Salamba Sarvangasana Yoga Pose

Salamba sarvangasana

Salamba sarvangasana is an inversion asana that is often included at the end of a yoga practice in order to encourage cleansing blood flow and an inner sense of calm. The term is derived from the Sanskrit salamba, meaning “supported,” sarva, meaning “all,” anga meaning “limb,” and asana, meaning “pose” or “posture.”

Relieves stress and nervous disorders. Eases migraines and stress-related headaches. Alleviates hypertension and insomnia. Reduces palpitations. Improves the functioning of the thyroid and parathyroid glands. Relieves cervical spondylosis and shoulder pain. Relieves bronchitis, asthma, sinusitis, and congestion. Prevents varicose veins. Alleviates ulcers, colitis, chronic constipation, and haemorrhoids.

  • Lay down on your yoga mat, aligning your body with the blankets as suggested above. With legs bent and feet on the floor (as if setting up for Bridge pose), begin to walk your shoulders underneath your upper back, feeling the chest rise gently.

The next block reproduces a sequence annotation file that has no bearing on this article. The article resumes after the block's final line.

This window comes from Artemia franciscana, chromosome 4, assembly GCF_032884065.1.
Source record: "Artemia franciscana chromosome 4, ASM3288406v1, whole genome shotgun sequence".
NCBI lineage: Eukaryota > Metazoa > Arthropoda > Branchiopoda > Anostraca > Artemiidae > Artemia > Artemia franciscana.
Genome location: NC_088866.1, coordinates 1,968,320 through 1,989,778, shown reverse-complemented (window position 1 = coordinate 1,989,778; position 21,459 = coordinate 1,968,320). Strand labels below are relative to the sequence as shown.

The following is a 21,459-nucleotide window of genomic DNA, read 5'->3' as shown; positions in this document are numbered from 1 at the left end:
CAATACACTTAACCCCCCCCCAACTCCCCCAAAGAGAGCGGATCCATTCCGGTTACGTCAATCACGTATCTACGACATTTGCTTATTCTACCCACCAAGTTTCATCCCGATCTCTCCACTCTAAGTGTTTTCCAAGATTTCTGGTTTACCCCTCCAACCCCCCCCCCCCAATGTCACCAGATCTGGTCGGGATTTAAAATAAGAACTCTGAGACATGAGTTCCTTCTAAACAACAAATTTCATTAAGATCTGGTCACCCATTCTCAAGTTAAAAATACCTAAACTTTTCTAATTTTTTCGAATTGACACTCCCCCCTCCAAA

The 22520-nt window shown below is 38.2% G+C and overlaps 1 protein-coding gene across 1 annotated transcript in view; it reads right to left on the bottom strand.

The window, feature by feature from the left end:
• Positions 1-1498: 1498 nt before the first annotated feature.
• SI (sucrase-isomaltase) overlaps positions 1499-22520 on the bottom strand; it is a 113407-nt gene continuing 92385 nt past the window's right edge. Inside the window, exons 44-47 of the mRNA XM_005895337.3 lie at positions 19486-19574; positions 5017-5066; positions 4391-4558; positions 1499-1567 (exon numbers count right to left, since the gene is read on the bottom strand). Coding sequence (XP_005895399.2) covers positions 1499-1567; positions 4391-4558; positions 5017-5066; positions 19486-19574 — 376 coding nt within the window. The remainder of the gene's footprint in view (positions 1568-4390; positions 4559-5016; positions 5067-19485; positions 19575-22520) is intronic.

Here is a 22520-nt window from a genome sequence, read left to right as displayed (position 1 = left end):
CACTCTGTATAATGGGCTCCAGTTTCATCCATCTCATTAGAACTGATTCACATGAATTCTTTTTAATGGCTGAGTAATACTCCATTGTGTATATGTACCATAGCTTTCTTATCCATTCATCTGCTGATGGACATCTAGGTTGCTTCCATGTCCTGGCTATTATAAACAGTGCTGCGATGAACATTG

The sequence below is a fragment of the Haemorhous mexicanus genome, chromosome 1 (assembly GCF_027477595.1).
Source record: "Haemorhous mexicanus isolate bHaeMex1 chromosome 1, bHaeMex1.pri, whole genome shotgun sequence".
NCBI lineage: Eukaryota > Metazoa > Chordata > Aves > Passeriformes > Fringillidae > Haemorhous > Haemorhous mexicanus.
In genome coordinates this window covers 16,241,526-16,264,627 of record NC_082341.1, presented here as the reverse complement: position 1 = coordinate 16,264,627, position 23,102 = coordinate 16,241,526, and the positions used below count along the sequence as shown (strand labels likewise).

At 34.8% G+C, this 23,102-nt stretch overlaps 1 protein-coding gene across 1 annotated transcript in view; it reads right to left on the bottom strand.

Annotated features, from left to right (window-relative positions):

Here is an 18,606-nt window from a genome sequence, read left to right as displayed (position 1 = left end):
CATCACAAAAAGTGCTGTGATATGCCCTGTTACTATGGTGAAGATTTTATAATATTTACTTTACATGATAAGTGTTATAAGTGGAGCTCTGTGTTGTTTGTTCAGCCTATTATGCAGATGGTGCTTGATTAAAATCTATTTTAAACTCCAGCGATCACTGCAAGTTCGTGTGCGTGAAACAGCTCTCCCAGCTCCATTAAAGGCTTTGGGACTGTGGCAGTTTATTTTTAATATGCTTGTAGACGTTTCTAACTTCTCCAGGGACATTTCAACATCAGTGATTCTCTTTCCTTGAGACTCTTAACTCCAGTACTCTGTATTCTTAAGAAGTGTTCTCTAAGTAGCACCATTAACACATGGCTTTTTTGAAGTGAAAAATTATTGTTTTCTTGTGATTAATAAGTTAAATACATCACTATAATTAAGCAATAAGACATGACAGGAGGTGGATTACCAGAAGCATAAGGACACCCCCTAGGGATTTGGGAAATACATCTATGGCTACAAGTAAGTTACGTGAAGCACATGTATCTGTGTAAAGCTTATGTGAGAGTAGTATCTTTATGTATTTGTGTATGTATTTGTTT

• Lift your hips off the mat coming into Bridge pose and extend your arms onto the ground, palms facing down as if your hands could touch your heels.
  • Press firmly into the palms, using them as leverage to lift onto the balls of the feet and extend one leg up.
  • Bend at the elbows, place your hands on your low back (creating a shelf), then extend the next leg up. Once you raise the legs, don’t turn your head to the side to look around the room as this can injure your neck. Instead, keep your gaze upward and your neck straight.
  • Lift up through the balls of your feet, walking your hands further up the back for more stability. Feel the chest reaching toward the chin to support opening the upper back.
  • Move your hips toward the front of the room and your feet toward the back of the room to straighten the body. This helps you get into the correct alignment, which is the hips over the shoulders and feet over the hips. (If you don’t use blankets or other supports, do not bring your body fully vertical.)
  • Stay in the pose for up to 10 breaths.
  • Come out of Shoulderstand by bringing your feet back over your head to come through Plow pose, rolling out from Plow slowly.